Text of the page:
The team at Six Foot are delighted to welcome artist Kirsty Boutle to the gallery this week. Kirsty is our current Artist in Residence and will be working in the SFG Studio over the next month.

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Kirsty Boutle’s practice uses drawing, painting and sculpture as a material interrogation of the body; an insatiable desiring and viscerally maniacal machine. Questions of merging and intertwining; the reciprocal actualisation of virtual states in, on and through a body. An intimate examination of the emergence of subjectivity brought about by transfigurative encounters with other forms and forces.

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During her residency Kirsty will create a series of small and detailed drawings and paintings, focusing on the exploration and combination of one or two repeated motifs within her recent 2 dimensional works which featured in her recent exhibition with Eilidh McPherson, Visceral Absurdities,  at the Patriothall Gallery, Edinburgh.

Kirsty will be headlining our exhibition programme this April. To find out more about Kirsty and her work visit her website: www.kirstyboutle.com

* IMAGES: Fly me to the moon on a unicorn (2015) mixed media on paper 35x31cm, American cream soda and a single white pudding (2016)mixed media on paper 45x30cm, Installation shot of Visceral Absurdities at the Patriothall Gallery, Edinburgh

 

RENDER / 12th – 24th January 2017

Six Foot Gallery’s Render presents a series of works by three artists spanning sculpture, photography and collage.

Central to the concerns of the artists is their desire to establish an interactive relationship between viewer and maker; be that through touch, the adoption of a playful and imaginative gaze or through invitation to transverse both internal and worldly landscapes.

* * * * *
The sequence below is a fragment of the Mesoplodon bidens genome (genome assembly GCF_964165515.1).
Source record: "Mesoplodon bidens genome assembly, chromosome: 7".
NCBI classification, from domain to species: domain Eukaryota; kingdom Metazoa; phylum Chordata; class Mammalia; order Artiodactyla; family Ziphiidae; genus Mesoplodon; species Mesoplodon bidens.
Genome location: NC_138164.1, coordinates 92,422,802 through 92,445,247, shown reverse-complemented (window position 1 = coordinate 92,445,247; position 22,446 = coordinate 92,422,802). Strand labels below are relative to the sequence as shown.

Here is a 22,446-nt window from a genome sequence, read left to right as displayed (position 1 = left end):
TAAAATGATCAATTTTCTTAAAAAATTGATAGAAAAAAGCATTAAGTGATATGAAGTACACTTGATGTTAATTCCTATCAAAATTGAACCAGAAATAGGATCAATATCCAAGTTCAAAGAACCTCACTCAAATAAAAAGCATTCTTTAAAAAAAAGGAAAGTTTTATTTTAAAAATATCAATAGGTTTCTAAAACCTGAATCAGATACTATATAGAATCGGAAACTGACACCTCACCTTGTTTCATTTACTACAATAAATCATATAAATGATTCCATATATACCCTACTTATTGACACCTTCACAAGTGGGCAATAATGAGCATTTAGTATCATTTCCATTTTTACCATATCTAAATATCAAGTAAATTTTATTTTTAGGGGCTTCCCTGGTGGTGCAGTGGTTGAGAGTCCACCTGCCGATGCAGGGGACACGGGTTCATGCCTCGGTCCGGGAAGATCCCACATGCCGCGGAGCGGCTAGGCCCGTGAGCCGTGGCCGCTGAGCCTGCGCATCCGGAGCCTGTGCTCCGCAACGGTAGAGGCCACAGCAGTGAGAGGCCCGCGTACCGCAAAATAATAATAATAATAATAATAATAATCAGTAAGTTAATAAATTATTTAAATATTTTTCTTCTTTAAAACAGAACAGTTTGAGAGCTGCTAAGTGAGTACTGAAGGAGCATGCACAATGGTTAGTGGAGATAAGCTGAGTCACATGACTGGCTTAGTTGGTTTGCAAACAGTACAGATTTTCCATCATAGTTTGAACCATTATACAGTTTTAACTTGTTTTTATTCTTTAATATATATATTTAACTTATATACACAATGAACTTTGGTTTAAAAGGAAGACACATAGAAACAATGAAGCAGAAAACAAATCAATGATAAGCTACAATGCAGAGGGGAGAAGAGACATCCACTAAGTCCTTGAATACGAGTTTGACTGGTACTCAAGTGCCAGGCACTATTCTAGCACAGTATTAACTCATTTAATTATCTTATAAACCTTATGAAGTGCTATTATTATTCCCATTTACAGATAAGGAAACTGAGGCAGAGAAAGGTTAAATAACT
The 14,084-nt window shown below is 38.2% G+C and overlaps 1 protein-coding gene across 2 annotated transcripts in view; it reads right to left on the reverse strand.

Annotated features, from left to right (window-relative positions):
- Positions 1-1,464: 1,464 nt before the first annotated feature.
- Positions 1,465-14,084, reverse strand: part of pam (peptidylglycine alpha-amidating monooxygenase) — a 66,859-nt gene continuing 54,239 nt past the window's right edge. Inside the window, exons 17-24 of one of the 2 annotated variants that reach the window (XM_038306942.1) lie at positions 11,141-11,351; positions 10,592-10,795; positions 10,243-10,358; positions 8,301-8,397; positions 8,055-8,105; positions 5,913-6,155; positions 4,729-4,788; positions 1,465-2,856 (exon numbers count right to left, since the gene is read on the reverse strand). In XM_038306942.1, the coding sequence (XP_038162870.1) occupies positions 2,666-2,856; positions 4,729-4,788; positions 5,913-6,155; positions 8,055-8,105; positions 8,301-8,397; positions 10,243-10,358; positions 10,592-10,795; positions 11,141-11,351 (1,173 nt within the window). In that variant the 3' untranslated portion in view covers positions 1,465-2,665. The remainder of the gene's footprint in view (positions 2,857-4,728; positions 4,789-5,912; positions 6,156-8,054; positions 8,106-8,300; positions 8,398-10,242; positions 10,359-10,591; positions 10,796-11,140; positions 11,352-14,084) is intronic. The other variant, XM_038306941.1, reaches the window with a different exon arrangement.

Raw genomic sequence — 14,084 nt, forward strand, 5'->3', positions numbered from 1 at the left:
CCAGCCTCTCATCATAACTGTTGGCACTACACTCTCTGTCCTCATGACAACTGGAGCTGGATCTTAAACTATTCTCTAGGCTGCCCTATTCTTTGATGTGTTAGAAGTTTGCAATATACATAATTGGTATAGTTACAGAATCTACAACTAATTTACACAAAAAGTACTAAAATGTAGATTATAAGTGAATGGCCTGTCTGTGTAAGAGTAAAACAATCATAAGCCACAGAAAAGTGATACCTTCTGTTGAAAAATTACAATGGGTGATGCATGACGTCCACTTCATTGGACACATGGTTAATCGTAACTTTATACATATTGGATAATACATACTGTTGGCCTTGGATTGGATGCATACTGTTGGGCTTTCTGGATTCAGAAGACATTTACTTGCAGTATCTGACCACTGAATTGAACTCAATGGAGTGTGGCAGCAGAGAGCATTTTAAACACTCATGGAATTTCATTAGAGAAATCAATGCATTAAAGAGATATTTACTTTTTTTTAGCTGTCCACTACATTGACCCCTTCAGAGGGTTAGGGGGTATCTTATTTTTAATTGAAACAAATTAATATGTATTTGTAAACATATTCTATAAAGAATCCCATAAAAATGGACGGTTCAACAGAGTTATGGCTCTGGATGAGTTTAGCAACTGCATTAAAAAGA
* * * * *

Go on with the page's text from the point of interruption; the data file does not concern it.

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Craig Black makes physical his personal experiences of comfort, fear and pain, creating an opportunity for new dialogue on love and loss. This dialogue is realised though his unique touch, from hand drawn line to tactile objects. The viewer is invited to participate by adding the warmth of their hands to his sculptures. 

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Curious Wonders, a selection of photographs by Louise Dautheribes Mckerl, invites the viewer to experience the fragments of her travels through the US, France, Scotland and Jamaica. In the frame and out of it, the call of the road captured by Dautheribes seeks to spark our own imaginings.

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Glasgow based artist Richard Martin‘s collage works create a sense of familiarity and equal unease. In his cuts and process of recording there exists both a continuity and a disjunction with the world as an image.

By establishing an environment in which narrative and experiential fragments can be connected by visitors, Render sees these disparate works meet.

To find out more about each artist stay turned to our blog!

Join us on the 24th of January for our Closing Party. More details can be found on our Facebook page: Render at Six Foot Gallery

Fionnuala McGowan – Fold, Crumple, Crease.

Fold, Crumple, Crease.

Fionnuala McGowan

Solo Exhibition – 17th – 31st March

Preview – Thursday 17th – 6-8pm

Fionnuala’s practice explores the tension between three-dimensional and two-dimensional forms and their roles in altering our spatial perception. Using a combination of print and sculpture, raw materials and photographic images, the artist encourages the viewer to question how they interact with and understand what they are seeing. The imagery and structures within the work reference abstract and geometric forms found within nature and science, and often use microscopic images as sources of inspiration. The artist manipulates these images through methods such as folding or crumpling and finally photocopying, producing prints which have an illusion of space and an uncertainty as to whether they depict something natural or artificial.

Iron Sculpture
Crumpled Sheet
Cave in
Disturbance

 

Best of Degree Show: Joanne Dawson

“The best thing I learnt from art school is to value your peers and be a support network for one another. You’ll end up learning thorough them.”